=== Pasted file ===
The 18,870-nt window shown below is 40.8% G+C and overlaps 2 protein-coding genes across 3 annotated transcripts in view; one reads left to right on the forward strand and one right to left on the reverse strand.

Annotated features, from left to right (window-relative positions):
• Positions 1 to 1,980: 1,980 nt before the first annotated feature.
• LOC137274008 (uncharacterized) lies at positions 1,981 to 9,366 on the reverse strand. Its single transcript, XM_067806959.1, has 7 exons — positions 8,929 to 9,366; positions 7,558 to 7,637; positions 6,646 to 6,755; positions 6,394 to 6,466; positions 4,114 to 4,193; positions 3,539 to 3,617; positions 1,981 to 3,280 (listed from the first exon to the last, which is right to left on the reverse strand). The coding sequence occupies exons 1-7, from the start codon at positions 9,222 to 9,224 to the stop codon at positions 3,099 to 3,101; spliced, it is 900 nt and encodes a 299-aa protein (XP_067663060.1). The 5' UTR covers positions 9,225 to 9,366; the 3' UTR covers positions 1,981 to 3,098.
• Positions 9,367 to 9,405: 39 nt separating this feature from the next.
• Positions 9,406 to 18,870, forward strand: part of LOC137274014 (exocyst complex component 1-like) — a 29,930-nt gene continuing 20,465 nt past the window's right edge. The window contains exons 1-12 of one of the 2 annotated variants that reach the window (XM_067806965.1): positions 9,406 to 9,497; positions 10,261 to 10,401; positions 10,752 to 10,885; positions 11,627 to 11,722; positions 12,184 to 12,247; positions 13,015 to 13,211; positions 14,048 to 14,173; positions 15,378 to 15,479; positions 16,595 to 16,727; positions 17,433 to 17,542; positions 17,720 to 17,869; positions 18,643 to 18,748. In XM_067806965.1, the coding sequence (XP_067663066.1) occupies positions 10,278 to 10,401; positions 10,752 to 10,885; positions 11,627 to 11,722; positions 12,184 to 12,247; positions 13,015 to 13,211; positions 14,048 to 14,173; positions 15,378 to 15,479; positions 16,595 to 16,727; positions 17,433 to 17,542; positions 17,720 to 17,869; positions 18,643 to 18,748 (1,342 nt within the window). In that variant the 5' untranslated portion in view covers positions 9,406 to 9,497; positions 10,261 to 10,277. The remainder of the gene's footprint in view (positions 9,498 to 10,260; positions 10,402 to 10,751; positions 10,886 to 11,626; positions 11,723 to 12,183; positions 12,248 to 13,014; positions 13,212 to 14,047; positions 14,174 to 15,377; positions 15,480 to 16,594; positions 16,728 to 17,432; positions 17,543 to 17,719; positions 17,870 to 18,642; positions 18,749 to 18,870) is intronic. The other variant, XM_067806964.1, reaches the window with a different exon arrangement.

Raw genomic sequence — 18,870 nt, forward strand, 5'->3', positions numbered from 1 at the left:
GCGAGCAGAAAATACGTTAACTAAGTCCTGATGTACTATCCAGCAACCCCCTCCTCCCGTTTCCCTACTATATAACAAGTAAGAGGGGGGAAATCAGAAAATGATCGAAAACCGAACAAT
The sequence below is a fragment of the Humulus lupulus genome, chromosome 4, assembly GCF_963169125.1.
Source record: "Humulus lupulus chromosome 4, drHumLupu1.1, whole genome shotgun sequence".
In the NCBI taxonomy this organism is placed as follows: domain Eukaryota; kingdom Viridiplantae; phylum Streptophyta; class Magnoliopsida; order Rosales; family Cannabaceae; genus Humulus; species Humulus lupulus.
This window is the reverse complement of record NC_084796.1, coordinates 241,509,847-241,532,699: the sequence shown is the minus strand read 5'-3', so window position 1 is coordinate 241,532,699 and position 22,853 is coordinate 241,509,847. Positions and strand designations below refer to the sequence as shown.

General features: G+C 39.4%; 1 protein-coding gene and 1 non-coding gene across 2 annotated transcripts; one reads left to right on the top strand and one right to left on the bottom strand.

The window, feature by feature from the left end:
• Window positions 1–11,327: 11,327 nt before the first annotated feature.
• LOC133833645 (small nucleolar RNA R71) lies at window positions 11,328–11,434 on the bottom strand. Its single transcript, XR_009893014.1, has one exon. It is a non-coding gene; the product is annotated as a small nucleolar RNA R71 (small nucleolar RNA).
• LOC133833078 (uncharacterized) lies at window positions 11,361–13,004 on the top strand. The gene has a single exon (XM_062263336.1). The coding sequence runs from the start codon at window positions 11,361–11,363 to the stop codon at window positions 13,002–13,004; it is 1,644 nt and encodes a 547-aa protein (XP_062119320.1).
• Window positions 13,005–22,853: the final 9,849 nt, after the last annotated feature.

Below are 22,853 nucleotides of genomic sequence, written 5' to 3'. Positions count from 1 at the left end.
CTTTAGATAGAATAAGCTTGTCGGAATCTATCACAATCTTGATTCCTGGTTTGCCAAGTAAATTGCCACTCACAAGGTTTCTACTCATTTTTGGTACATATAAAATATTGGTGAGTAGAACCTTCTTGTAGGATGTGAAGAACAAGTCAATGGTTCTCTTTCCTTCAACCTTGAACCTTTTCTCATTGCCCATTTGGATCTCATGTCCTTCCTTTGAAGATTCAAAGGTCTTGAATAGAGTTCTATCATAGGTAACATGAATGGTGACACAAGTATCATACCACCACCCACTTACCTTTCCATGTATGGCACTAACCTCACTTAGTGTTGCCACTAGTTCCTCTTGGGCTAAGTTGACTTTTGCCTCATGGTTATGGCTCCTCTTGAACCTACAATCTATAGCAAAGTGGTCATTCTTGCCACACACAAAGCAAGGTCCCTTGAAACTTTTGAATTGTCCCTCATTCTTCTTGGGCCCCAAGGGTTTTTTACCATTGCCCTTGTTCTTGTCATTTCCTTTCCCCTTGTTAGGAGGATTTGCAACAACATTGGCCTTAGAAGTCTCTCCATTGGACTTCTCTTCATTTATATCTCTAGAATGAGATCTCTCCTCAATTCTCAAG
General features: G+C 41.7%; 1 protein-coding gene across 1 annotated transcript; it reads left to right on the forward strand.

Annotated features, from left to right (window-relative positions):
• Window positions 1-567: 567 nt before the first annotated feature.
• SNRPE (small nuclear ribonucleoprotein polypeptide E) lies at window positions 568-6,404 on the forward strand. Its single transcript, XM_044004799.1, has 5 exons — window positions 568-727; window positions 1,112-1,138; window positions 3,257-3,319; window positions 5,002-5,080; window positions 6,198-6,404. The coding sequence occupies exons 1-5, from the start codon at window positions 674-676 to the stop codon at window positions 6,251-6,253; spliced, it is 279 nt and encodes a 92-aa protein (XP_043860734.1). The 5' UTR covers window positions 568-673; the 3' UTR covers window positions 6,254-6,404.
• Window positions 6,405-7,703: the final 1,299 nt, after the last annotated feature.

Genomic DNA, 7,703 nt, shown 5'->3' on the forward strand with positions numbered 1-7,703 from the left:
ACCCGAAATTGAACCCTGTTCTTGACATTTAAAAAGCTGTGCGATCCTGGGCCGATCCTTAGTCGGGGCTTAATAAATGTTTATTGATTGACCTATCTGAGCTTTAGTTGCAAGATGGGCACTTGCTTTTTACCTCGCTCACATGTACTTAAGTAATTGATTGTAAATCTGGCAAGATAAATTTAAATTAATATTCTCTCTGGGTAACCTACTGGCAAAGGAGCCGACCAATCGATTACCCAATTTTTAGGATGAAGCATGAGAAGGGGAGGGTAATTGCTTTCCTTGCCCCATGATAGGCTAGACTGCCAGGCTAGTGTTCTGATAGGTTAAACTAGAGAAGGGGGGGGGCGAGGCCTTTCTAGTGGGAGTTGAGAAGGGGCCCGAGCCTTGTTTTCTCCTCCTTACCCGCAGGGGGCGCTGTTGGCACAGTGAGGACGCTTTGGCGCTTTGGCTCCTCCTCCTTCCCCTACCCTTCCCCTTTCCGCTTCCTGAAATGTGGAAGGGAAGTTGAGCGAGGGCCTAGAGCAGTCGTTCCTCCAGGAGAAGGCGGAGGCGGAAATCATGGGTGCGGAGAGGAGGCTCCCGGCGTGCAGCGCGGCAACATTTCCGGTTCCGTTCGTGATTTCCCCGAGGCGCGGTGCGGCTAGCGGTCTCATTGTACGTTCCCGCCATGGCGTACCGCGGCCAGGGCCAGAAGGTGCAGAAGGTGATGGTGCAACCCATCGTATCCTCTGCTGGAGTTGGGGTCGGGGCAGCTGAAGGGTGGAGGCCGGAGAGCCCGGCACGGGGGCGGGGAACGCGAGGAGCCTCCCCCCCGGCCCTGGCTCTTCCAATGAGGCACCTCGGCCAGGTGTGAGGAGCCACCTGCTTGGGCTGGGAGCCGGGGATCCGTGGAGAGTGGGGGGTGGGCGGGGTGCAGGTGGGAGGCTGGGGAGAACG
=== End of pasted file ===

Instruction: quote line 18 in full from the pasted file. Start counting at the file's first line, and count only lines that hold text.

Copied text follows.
• Window positions 13,005–22,853: the final 9,849 nt, after the last annotated feature.